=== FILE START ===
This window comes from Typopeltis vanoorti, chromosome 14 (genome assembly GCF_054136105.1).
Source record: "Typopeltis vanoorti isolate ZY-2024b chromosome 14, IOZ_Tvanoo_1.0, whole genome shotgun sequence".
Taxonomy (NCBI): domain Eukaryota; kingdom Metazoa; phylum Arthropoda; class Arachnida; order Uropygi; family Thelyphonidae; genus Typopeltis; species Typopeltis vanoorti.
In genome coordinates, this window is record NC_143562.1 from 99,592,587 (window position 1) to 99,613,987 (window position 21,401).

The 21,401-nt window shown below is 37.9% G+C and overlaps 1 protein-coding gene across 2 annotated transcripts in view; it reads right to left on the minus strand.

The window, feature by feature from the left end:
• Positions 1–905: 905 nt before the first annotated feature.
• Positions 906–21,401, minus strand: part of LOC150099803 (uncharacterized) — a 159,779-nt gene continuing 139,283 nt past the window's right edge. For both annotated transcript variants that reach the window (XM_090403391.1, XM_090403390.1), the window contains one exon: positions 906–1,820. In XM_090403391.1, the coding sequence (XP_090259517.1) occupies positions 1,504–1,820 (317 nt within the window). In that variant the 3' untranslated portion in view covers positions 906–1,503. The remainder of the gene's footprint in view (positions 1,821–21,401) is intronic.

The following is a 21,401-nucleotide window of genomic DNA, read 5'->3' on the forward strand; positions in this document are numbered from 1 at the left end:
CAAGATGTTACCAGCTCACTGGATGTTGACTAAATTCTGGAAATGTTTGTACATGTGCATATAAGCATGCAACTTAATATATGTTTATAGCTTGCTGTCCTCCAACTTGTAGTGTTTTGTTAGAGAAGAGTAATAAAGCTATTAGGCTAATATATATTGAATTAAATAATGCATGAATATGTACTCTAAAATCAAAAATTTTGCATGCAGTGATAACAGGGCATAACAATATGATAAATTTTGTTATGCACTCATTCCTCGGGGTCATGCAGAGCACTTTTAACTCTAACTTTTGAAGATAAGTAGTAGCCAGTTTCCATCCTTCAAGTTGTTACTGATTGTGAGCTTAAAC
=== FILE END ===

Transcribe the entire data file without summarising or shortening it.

This window comes from Typopeltis vanoorti, chromosome 14 (genome assembly GCF_054136105.1).
Source record: "Typopeltis vanoorti isolate ZY-2024b chromosome 14, IOZ_Tvanoo_1.0, whole genome shotgun sequence".
Taxonomy (NCBI): domain Eukaryota; kingdom Metazoa; phylum Arthropoda; class Arachnida; order Uropygi; family Thelyphonidae; genus Typopeltis; species Typopeltis vanoorti.
In genome coordinates, this window is record NC_143562.1 from 99,592,587 (window position 1) to 99,613,987 (window position 21,401).

The 21,401-nt window shown below is 37.9% G+C and overlaps 1 protein-coding gene across 2 annotated transcripts in view; it reads right to left on the minus strand.

The window, feature by feature from the left end:
• Positions 1–905: 905 nt before the first annotated feature.
• Positions 906–21,401, minus strand: part of LOC150099803 (uncharacterized) — a 159,779-nt gene continuing 139,283 nt past the window's right edge. For both annotated transcript variants that reach the window (XM_090403391.1, XM_090403390.1), the window contains one exon: positions 906–1,820. In XM_090403391.1, the coding sequence (XP_090259517.1) occupies positions 1,504–1,820 (317 nt within the window). In that variant the 3' untranslated portion in view covers positions 906–1,503. The remainder of the gene's footprint in view (positions 1,821–21,401) is intronic.

The following is a 21,401-nucleotide window of genomic DNA, read 5'->3' on the forward strand; positions in this document are numbered from 1 at the left end:
CAAGATGTTACCAGCTCACTGGATGTTGACTAAATTCTGGAAATGTTTGTACATGTGCATATAAGCATGCAACTTAATATATGTTTATAGCTTGCTGTCCTCCAACTTGTAGTGTTTTGTTAGAGAAGAGTAATAAAGCTATTAGGCTAATATATATTGAATTAAATAATGCATGAATATGTACTCTAAAATCAAAAATTTTGCATGCAGTGATAACAGGGCATAACAATATGATAAATTTTGTTATGCACTCATTCCTCGGGGTCATGCAGAGCACTTTTAACTCTAACTTTTGAAGATAAGTAGTAGCCAGTTTCCATCCTTCAAGTTGTTACTGATTGTGAGCTTAAAC